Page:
labeled petri dishes. Place the lids back on to the petri dishes.
Gently swirl the poured dish until the entire dish is covered with
liquid (but be careful not to splash over the side or on the lid).
Inoculation of Coliscan
river, lake, pond, stream, ditch
1.0 to 5.0 mL
well, municipal, bottled
dishes may be placed right-side-up directly into a level incubator or
warm level spot in the room while still liquid. Solidification will
occur in approximately 40 minutes.
at 35° C (95° F) for 24 hours, or at room temperature for 48
hours. (See comments on incubation)
all the purple colonies on the Coliscan dish (disregard any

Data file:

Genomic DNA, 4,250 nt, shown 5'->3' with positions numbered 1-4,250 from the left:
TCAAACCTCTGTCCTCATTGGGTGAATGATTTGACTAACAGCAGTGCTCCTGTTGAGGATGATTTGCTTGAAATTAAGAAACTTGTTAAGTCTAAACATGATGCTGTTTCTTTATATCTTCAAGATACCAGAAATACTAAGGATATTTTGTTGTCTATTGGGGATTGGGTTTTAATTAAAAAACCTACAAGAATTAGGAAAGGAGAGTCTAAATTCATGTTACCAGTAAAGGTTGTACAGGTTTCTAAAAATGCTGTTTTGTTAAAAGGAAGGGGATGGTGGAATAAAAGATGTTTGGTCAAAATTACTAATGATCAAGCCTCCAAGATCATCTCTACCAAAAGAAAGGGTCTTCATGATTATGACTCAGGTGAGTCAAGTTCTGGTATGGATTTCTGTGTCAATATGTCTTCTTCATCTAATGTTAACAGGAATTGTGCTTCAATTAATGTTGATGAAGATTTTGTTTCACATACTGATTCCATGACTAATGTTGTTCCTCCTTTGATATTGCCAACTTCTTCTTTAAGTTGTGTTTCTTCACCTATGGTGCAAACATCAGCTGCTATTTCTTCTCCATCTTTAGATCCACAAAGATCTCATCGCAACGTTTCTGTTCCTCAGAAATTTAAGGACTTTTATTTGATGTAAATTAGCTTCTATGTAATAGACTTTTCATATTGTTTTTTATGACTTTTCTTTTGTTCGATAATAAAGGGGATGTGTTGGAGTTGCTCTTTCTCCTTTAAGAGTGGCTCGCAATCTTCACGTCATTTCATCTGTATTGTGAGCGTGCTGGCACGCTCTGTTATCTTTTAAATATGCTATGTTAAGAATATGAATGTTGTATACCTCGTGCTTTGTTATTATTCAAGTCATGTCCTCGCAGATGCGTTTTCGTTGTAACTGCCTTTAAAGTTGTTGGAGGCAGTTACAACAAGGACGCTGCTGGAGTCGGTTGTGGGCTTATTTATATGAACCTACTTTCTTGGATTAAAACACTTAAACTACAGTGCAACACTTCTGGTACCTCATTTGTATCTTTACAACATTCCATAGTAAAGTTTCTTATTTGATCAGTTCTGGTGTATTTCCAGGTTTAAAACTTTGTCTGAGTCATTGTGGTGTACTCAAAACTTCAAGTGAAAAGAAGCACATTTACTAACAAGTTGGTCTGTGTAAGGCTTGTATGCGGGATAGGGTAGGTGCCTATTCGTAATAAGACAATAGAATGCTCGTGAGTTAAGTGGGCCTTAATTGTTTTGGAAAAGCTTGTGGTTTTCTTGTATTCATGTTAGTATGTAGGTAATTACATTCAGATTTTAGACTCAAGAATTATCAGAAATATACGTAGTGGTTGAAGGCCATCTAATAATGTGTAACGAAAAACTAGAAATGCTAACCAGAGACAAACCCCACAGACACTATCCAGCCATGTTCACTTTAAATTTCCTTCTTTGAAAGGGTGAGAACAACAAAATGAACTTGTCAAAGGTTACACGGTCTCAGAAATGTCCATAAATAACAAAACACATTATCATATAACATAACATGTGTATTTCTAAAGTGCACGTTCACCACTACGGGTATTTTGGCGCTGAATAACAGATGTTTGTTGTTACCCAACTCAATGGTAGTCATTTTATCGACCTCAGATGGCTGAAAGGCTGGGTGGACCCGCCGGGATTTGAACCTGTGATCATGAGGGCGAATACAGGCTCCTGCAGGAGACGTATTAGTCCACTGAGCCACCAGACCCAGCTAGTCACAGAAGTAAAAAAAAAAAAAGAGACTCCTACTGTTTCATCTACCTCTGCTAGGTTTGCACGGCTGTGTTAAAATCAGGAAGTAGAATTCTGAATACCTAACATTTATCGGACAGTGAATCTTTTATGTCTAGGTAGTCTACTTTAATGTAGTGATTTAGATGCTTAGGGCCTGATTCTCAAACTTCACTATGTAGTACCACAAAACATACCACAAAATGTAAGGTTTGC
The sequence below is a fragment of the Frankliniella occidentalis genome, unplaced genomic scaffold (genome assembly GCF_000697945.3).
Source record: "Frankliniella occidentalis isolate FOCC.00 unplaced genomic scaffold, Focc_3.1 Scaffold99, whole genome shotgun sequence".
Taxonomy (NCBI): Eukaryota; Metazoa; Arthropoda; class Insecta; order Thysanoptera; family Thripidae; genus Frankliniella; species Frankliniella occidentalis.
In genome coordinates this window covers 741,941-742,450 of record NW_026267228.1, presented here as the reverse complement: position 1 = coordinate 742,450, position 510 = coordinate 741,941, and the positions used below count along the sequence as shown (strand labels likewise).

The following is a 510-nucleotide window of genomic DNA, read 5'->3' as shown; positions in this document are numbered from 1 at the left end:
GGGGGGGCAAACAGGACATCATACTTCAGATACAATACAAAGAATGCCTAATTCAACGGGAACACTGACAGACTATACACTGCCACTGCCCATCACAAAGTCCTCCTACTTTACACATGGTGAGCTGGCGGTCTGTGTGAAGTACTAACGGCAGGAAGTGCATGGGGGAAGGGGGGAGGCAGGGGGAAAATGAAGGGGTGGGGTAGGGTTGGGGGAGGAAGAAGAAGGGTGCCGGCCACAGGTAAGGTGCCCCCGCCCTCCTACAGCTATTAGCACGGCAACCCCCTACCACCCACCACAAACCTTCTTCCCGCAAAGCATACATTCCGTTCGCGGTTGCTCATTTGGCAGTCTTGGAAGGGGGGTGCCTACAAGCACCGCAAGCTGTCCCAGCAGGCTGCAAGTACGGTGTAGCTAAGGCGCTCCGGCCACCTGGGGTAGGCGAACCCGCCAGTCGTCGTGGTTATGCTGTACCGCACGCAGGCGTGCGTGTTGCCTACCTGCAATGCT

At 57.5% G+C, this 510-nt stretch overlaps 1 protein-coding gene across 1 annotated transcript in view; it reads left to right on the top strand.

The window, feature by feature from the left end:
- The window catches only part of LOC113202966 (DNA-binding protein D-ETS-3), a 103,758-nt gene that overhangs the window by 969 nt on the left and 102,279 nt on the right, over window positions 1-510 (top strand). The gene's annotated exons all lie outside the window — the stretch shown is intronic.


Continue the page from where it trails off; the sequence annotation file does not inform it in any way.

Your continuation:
light blue, blue-green or white colonies) , and report the results in
terms of E. coli per ml of water. NOTE: To report in terms of E.
coli per 100 ml of water, first find the number to multiply by. To
do this: first, divide 100 by the number of ml that you used for your
sample. Then, multiply the count in your plate by the result obtained
from #1. For example, a 3 ml sample, 100 / 3 = 33.3. So, 4 E. coli
colonies multiplied by 33.3 will equal 133.2 E. coli per 100 ml
all the pink and purple colonies on the Coliscan dish
(disregard any light blue, blue-green or white colonies) and report the
results in terms of coliforms per ml of water.
one of the following prior to disposal in normal trash:
dishes and Coliscan bottles in a pressure cooker and cook at 15
lbs. for 15 minutes. This is the best method.
dishes and Coliscan bottles in an ovenproof bag, seal it, and
heat in an oven at 300° F for 45 minutes.
dishes and Coliscan bottles in a large pan, cover with water
and boil for 45 minutes.